Practical Tips for Caring for Young Patients

Article Categories: Caregiver Corner & Basic Skills

The human instinct to nurture our young is why adults, especially healthcare workers, tend to have a soft spot for them. Compared to dealing with grownups, we tend to listen and understand young people better, and we have more patience and tolerance for them. Our attitude changes when we see a 3-year-old girl in pigtails smiling and waving at us. We do not sympathize with an adult receiving an injection like we do with a toddler.

Caring for young patients is a rewarding experience, but it is not without its challenges. Because CNAs spend the most time by the bedside, they spend a lot of time interacting with their patients. But, having a soft spot for kids is not enough when providing their medical care. As a nursing assistant, you'll need special skills so you can gain your young patient’s trust, encourage them to participate in procedures and treatment, and ease their fears and anxiety.

Here are some practical strategies that are proven effective in dealing with pediatric patients:

1. Age does matter.

Children’s needs vary according to their developmental age. For example, infants, toddlers, and preschoolers feel safer when their parents are with them during examinations and procedures. The opposite can be true for older school-aged children and adolescents who value their independence.

An adolescent feels awkward being in a room with toys and colorful drawings whereas toddlers and preschoolers are more relaxed in this environment. Children who are 3-5 years old will have a fear of wounds and cuts, so it’s a good idea to hand the nurse some colorful adhesive bandages to cover needle marks after an injection.

2. Everything starts with trust.

A vibrant greeting with a smile works best with infants to school-aged children before every procedure, while a simple greeting with a sincere “How are you?” sets the stage for engaging teenagers.

If you have an infant patient, playing peek-a-boo with them before helping them change their clothes will ensure their cooperation. Building rapport should be the first step when dealing with young patients.

3. Communication is key.

Know the child's name to make conversation more comfortable, and at the same time don't forget to introduce yourself. Explain procedures using simple language before performing them. This is also a matter of trust. Encourage the child and give recognition when it’s due. Saying “That was so brave of you!” and “Good job!” can provide reassurance.

Children are by nature good-hearted and are more than willing to extend help whenever they can. When doing procedures, ask for their help instead of making them do a task. For example, say, "Can you help me by keeping this thermometer under your arm?" This way, they feel that they have been a good helper and feel good about themselves.

Keep conversations light and try to find out what they are interested in. Use your time during procedures to encourage them to talk about their feelings and concerns.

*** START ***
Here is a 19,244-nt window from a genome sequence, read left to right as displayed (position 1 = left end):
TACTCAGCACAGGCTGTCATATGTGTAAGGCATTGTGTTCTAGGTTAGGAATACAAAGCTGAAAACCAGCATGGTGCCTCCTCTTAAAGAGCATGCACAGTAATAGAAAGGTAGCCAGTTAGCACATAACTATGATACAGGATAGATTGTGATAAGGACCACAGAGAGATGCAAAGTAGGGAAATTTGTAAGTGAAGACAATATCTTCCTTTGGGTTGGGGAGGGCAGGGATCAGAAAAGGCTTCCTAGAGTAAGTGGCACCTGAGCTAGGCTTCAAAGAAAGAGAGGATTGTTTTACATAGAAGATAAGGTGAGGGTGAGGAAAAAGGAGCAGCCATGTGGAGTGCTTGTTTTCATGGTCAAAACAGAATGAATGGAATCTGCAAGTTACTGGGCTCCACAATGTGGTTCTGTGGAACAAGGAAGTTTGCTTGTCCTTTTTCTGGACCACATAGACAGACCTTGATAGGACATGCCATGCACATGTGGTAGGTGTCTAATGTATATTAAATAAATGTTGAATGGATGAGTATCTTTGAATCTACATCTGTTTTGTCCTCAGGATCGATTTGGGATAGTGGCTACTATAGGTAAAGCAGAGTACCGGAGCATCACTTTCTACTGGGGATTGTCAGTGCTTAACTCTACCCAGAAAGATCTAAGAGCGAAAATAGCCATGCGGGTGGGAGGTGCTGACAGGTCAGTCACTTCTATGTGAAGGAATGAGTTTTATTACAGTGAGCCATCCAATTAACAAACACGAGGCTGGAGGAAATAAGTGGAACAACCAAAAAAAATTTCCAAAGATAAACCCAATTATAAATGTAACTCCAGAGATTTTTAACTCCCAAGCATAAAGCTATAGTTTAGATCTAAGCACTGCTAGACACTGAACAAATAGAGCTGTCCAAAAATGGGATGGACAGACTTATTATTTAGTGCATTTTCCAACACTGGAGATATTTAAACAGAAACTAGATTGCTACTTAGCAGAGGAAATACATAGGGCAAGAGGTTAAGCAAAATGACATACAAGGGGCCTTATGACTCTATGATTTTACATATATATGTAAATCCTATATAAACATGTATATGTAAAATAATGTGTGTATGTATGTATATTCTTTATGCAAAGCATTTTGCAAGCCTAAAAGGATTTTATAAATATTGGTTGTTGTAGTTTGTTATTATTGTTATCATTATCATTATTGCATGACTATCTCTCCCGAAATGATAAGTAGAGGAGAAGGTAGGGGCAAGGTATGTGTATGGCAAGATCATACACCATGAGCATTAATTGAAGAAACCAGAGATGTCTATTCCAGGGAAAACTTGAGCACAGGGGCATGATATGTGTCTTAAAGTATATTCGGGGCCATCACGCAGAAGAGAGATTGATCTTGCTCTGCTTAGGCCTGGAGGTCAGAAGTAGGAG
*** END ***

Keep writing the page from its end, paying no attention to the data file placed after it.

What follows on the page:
Never lie to your patient, especially about the pain that is expected with a procedure. Instead of “This won’t hurt a bit,” say, “There is some pain but your pain medications will help lessen it.”

Toddlers and preschoolers don’t understand time using a clock. Telling them that you will wheel them to the X-ray department at 1 p.m. would not make sense to them. Associate the activity with their daily routine. Instead, say, “I will take you to the x-ray department after lunch.”

4. Get down to the patient's level.

Hospitals and healthcare workers intimidate children. When you stand towering over them and talk to them as they play, they feel anxious. For very young patients, it helps to build rapport when you meet them at eye level. If they are squatting, they respond better if you also squat or sit down beside them.

5. Have some things that can keep your patient preoccupied.

Paper and coloring materials are a good way to distract children as well as help them express themselves. For older children, puzzles and books are good choices.

6. Reward your patient.

Young patients respond well when they are rewarded, so if they have cooperated and the procedure is finished, give a sticker to a preschooler or a simple collectible to a school-aged patient.

7. Ask parents to help or to be present.

When it comes to reducing the young patient's anxiety, their parent's presence and help can work wonders. For very young patients, request their parent's help. If school-aged and adolescent patients try to brave it out and choose to be independent during a procedure, telling them that their parents are nearby helps them relax.

Caring for young patients is a privilege. As CNAs, let us help children who need healthcare services to have a pleasant experience while receiving care.

Try reviewing the course material on vital signs in children class from our course library.


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